Good People vs. Bad People (1)
His winnowing fork is in his hand to clear his threshing floor and to gather the wheat into his barn, but he will burn up the chaff with unquenchable fire. Luke 3:17
A lot of times we think of this as “the bad people are the chaff; the good people are the wheat.” We have to understand the image of wheat and chaff to get this scripture right.
Key insight: each individual grain of wheat contained BOTH the outer protective husk and the inner nutritious kernel.
In ancient Israel, threshing the wheat meant throwing the ripened stalks up in the air and the wind would catch the lighter husks of wheat and blow them away, while the heavier kernels of wheat would fall to the ground to be gathered up. What’s crucial here is to realize that this was not about good grains of wheat and bad grains of wheat; each grain of wheat had both husk and kernel.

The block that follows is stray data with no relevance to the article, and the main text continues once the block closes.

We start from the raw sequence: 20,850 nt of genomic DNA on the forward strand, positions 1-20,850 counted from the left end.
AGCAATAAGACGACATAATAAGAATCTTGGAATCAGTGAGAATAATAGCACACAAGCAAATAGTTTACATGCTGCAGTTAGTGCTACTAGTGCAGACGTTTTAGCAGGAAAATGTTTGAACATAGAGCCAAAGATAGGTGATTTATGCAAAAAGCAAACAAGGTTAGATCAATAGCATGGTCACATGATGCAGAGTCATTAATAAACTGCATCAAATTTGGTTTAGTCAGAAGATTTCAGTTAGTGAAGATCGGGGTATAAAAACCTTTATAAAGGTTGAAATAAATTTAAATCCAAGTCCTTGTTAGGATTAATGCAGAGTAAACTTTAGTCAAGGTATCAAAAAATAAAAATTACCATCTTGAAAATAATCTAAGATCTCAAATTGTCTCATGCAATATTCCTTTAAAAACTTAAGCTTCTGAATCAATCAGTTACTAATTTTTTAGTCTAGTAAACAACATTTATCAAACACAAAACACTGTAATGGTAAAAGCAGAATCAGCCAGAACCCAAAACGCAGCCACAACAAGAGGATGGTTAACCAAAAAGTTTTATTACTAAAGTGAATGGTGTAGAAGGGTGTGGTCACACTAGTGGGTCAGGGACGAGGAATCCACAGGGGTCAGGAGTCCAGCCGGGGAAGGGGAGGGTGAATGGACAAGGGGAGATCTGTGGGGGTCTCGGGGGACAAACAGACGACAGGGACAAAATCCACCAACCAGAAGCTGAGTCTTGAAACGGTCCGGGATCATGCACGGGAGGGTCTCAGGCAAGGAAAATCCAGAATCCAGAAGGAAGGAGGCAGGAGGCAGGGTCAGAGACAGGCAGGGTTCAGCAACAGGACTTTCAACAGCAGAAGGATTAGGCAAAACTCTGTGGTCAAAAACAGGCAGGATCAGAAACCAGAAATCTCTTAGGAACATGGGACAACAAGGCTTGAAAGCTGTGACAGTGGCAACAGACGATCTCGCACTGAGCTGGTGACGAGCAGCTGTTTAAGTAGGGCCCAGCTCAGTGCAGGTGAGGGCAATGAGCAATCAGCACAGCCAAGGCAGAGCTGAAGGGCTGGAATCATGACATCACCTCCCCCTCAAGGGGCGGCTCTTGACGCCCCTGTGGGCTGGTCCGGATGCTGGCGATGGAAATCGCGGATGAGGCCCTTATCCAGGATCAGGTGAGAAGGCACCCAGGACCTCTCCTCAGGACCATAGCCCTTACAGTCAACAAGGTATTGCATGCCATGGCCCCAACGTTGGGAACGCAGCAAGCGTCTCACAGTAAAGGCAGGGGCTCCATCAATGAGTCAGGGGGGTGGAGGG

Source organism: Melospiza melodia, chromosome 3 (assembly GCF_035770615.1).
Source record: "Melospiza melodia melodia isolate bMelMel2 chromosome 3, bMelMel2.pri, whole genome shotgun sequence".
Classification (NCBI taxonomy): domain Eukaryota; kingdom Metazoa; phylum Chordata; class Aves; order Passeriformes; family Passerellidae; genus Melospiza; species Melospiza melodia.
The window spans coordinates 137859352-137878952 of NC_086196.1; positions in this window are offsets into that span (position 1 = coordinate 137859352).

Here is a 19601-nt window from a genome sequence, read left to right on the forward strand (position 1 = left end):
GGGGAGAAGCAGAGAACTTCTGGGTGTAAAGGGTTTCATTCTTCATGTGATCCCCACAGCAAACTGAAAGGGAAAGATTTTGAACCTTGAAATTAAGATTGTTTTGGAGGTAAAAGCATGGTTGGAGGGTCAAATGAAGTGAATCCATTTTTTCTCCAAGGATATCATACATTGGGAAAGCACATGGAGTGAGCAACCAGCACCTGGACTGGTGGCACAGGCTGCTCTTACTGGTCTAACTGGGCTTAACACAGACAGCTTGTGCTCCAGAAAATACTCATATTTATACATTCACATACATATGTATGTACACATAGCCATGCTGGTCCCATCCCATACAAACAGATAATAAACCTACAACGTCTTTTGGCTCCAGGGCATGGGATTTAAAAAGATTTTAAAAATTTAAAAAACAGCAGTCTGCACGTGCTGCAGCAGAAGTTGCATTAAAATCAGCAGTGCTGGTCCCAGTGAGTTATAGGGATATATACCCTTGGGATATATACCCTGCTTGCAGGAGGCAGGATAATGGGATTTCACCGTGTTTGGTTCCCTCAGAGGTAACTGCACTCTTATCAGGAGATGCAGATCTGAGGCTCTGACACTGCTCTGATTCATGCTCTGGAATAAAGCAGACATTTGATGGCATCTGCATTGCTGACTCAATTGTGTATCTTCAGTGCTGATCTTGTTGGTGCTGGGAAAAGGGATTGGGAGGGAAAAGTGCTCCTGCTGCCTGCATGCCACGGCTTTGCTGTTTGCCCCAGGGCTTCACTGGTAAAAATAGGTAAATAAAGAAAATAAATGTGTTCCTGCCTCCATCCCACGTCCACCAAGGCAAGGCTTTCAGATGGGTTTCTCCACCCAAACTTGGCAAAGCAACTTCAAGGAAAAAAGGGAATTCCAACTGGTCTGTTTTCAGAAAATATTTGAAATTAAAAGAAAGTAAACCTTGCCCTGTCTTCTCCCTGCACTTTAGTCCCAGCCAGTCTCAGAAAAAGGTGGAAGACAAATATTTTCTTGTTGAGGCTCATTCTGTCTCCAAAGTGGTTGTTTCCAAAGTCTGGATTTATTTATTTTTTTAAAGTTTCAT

This insight is really helpful when thinking about what John the Baptist is saying here. In the preceding passage John challenged everyone to repent, and he showed what that looked like when he interacted with the worst of the worst – a tax collector and a roman soldier. He did not tell either that they were chaff – that they were bad. Instead, he challenged each of them to let go of the chaff in their own lives (he pushed them not to misuse their power and not to live for their own pleasure).
So what if the invitation here is not to see the world as “good people” and “bad people” but rather as “people loved by God who have both good and bad in them”? Wouldn’t that free you up to love people (including yourself!) better? Ask Jesus to help you see people the way he does.